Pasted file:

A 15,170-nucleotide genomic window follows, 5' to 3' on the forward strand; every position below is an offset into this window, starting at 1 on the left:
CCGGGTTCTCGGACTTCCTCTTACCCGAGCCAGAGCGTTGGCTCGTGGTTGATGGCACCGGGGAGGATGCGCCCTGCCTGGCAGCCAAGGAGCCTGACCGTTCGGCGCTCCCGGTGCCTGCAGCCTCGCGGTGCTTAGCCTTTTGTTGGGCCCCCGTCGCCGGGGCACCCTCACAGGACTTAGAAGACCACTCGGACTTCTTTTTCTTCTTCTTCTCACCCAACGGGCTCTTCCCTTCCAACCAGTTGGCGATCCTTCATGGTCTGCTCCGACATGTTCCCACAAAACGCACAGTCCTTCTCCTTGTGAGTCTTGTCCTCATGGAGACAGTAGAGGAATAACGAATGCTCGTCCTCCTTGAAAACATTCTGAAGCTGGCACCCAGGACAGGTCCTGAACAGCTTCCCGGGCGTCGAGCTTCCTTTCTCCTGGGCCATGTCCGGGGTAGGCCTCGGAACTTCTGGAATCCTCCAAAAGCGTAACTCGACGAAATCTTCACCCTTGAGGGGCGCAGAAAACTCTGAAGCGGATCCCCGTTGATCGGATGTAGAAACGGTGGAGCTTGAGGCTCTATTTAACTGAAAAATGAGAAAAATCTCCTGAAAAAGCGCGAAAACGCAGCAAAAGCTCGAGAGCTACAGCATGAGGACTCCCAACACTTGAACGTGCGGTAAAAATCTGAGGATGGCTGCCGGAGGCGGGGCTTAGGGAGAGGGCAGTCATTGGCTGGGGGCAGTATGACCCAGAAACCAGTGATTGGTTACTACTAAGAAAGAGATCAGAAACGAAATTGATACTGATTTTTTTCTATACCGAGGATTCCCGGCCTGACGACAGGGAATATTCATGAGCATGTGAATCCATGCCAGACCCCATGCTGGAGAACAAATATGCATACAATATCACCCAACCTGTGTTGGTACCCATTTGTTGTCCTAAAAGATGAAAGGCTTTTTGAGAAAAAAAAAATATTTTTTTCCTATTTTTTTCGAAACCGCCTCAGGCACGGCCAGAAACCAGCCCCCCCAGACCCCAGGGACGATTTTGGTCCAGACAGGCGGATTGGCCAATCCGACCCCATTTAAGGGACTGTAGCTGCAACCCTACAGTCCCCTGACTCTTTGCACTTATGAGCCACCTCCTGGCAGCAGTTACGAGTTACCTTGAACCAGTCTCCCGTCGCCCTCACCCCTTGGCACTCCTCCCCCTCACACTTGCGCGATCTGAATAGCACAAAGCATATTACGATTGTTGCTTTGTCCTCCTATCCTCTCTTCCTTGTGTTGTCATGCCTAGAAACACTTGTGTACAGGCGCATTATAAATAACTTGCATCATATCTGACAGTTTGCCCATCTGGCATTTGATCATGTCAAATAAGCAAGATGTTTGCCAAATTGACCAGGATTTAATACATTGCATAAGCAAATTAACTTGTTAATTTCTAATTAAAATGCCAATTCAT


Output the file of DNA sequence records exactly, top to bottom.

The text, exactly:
A 15,170-nucleotide genomic window follows, 5' to 3' on the forward strand; every position below is an offset into this window, starting at 1 on the left:
CCGGGTTCTCGGACTTCCTCTTACCCGAGCCAGAGCGTTGGCTCGTGGTTGATGGCACCGGGGAGGATGCGCCCTGCCTGGCAGCCAAGGAGCCTGACCGTTCGGCGCTCCCGGTGCCTGCAGCCTCGCGGTGCTTAGCCTTTTGTTGGGCCCCCGTCGCCGGGGCACCCTCACAGGACTTAGAAGACCACTCGGACTTCTTTTTCTTCTTCTTCTCACCCAACGGGCTCTTCCCTTCCAACCAGTTGGCGATCCTTCATGGTCTGCTCCGACATGTTCCCACAAAACGCACAGTCCTTCTCCTTGTGAGTCTTGTCCTCATGGAGACAGTAGAGGAATAACGAATGCTCGTCCTCCTTGAAAACATTCTGAAGCTGGCACCCAGGACAGGTCCTGAACAGCTTCCCGGGCGTCGAGCTTCCTTTCTCCTGGGCCATGTCCGGGGTAGGCCTCGGAACTTCTGGAATCCTCCAAAAGCGTAACTCGACGAAATCTTCACCCTTGAGGGGCGCAGAAAACTCTGAAGCGGATCCCCGTTGATCGGATGTAGAAACGGTGGAGCTTGAGGCTCTATTTAACTGAAAAATGAGAAAAATCTCCTGAAAAAGCGCGAAAACGCAGCAAAAGCTCGAGAGCTACAGCATGAGGACTCCCAACACTTGAACGTGCGGTAAAAATCTGAGGATGGCTGCCGGAGGCGGGGCTTAGGGAGAGGGCAGTCATTGGCTGGGGGCAGTATGACCCAGAAACCAGTGATTGGTTACTACTAAGAAAGAGATCAGAAACGAAATTGATACTGATTTTTTTCTATACCGAGGATTCCCGGCCTGACGACAGGGAATATTCATGAGCATGTGAATCCATGCCAGACCCCATGCTGGAGAACAAATATGCATACAATATCACCCAACCTGTGTTGGTACCCATTTGTTGTCCTAAAAGATGAAAGGCTTTTTGAGAAAAAAAAAATATTTTTTTCCTATTTTTTTCGAAACCGCCTCAGGCACGGCCAGAAACCAGCCCCCCCAGACCCCAGGGACGATTTTGGTCCAGACAGGCGGATTGGCCAATCCGACCCCATTTAAGGGACTGTAGCTGCAACCCTACAGTCCCCTGACTCTTTGCACTTATGAGCCACCTCCTGGCAGCAGTTACGAGTTACCTTGAACCAGTCTCCCGTCGCCCTCACCCCTTGGCACTCCTCCCCCTCACACTTGCGCGATCTGAATAGCACAAAGCATATTACGATTGTTGCTTTGTCCTCCTATCCTCTCTTCCTTGTGTTGTCATGCCTAGAAACACTTGTGTACAGGCGCATTATAAATAACTTGCATCATATCTGACAGTTTGCCCATCTGGCATTTGATCATGTCAAATAAGCAAGATGTTTGCCAAATTGACCAGGATTTAATACATTGCATAAGCAAATTAACTTGTTAATTTCTAATTAAAATGCCAATTCAT